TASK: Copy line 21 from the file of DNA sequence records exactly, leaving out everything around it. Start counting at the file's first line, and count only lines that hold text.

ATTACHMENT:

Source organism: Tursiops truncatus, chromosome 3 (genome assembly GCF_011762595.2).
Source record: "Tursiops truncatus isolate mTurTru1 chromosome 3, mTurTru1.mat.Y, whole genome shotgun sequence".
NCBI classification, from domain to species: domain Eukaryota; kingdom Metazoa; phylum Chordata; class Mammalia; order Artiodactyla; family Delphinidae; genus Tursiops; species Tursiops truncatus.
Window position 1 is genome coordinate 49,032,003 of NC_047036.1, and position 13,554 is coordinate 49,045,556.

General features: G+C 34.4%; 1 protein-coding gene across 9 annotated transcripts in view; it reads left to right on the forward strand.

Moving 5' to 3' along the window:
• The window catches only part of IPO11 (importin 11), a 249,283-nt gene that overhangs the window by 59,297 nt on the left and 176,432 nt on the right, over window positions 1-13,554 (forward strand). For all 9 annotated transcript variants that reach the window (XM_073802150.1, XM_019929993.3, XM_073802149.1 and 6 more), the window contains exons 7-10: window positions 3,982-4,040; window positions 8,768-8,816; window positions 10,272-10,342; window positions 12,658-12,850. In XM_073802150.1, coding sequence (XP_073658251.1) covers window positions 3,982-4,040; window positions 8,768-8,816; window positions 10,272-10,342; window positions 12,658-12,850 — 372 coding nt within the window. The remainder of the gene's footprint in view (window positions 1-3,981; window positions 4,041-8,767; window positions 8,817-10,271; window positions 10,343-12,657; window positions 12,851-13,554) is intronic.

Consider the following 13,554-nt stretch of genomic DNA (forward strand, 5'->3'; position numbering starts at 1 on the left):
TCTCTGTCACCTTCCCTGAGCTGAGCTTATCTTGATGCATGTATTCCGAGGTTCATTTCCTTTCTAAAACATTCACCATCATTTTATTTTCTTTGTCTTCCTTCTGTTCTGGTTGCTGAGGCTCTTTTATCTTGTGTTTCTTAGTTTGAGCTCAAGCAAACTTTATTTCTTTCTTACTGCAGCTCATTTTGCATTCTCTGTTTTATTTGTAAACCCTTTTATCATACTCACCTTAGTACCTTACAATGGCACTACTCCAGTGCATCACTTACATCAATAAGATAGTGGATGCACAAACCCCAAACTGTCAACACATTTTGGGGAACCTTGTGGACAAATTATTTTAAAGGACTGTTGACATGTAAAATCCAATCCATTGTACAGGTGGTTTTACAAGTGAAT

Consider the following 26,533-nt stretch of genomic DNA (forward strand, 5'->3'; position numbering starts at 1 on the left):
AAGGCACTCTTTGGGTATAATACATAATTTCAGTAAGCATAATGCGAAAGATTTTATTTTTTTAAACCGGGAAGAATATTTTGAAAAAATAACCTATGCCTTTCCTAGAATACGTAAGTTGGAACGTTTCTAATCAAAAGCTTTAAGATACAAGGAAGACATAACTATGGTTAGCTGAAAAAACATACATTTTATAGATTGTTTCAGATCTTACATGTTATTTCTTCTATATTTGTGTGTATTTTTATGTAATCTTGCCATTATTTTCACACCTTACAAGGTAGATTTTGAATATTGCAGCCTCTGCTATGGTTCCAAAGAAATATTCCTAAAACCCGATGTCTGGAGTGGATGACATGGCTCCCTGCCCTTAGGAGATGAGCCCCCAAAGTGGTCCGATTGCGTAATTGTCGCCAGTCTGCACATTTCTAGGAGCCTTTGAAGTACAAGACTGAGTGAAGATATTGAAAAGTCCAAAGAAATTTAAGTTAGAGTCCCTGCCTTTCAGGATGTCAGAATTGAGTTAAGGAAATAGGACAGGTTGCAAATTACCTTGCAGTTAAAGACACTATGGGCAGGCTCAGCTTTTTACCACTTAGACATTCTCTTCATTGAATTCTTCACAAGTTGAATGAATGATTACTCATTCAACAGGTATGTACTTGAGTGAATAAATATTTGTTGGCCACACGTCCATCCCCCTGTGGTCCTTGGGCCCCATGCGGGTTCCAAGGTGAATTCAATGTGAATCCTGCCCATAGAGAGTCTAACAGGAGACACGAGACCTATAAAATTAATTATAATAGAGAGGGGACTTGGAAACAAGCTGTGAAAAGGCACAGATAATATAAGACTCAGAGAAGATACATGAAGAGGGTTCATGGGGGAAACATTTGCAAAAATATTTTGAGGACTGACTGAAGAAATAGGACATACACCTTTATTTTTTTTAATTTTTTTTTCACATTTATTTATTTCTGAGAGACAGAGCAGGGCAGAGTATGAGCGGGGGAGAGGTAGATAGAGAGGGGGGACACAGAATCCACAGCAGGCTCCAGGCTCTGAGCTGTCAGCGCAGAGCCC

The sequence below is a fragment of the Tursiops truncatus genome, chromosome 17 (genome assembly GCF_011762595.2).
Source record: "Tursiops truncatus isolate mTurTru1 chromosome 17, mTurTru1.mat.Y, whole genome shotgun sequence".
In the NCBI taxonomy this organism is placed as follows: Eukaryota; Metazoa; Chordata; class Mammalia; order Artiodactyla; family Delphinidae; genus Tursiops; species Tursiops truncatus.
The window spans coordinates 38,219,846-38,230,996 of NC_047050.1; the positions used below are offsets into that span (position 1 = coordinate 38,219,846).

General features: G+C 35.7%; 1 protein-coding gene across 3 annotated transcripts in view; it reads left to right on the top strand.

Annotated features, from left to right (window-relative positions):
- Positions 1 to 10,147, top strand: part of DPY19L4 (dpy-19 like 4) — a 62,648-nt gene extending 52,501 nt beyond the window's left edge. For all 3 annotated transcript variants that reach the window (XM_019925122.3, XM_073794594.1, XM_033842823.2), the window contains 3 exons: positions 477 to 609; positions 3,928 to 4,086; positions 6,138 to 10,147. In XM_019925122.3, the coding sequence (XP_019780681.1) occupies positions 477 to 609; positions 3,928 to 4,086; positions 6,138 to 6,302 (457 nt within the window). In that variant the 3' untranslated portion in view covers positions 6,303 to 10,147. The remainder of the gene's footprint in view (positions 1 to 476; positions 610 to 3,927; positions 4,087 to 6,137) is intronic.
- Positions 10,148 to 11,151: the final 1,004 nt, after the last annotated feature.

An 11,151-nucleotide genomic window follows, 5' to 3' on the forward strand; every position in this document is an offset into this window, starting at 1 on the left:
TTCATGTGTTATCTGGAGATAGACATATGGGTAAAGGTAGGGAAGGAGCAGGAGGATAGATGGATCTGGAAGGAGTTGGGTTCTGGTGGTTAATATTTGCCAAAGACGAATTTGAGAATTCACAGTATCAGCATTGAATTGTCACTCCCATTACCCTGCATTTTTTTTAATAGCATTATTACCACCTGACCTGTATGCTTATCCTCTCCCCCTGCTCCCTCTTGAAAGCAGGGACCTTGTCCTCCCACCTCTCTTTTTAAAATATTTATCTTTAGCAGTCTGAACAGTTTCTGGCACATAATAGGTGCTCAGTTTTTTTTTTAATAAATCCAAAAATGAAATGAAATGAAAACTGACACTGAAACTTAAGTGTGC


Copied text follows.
TTCATGTGTTATCTGGAGATAGACATATGGGTAAAGGTAGGGAAGGAGCAGGAGGATAGATGGATCTGGAAGGAGTTGGGTTCTGGTGGTTAATATTTGCCAAAGACGAATTTGAGAATTCACAGTATCAGCATTGAATTGTCACTCCCATTACCCTGCATTTTTTTTAATAGCATTATTACCACCTGACCTGTATGCTTATCCTCTCCCCCTGCTCCCTCTTGAAAGCAGGGACCTTGTCCTCCCACCTCTCTTTTTAAAATATTTATCTTTAGCAGTCTGAACAGTTTCTGGCACATAATAGGTGCTCAGTTTTTTTTTTAATAAATCCAAAAATGAAATGAAATGAAAACTGACACTGAAACTTAAGTGTGC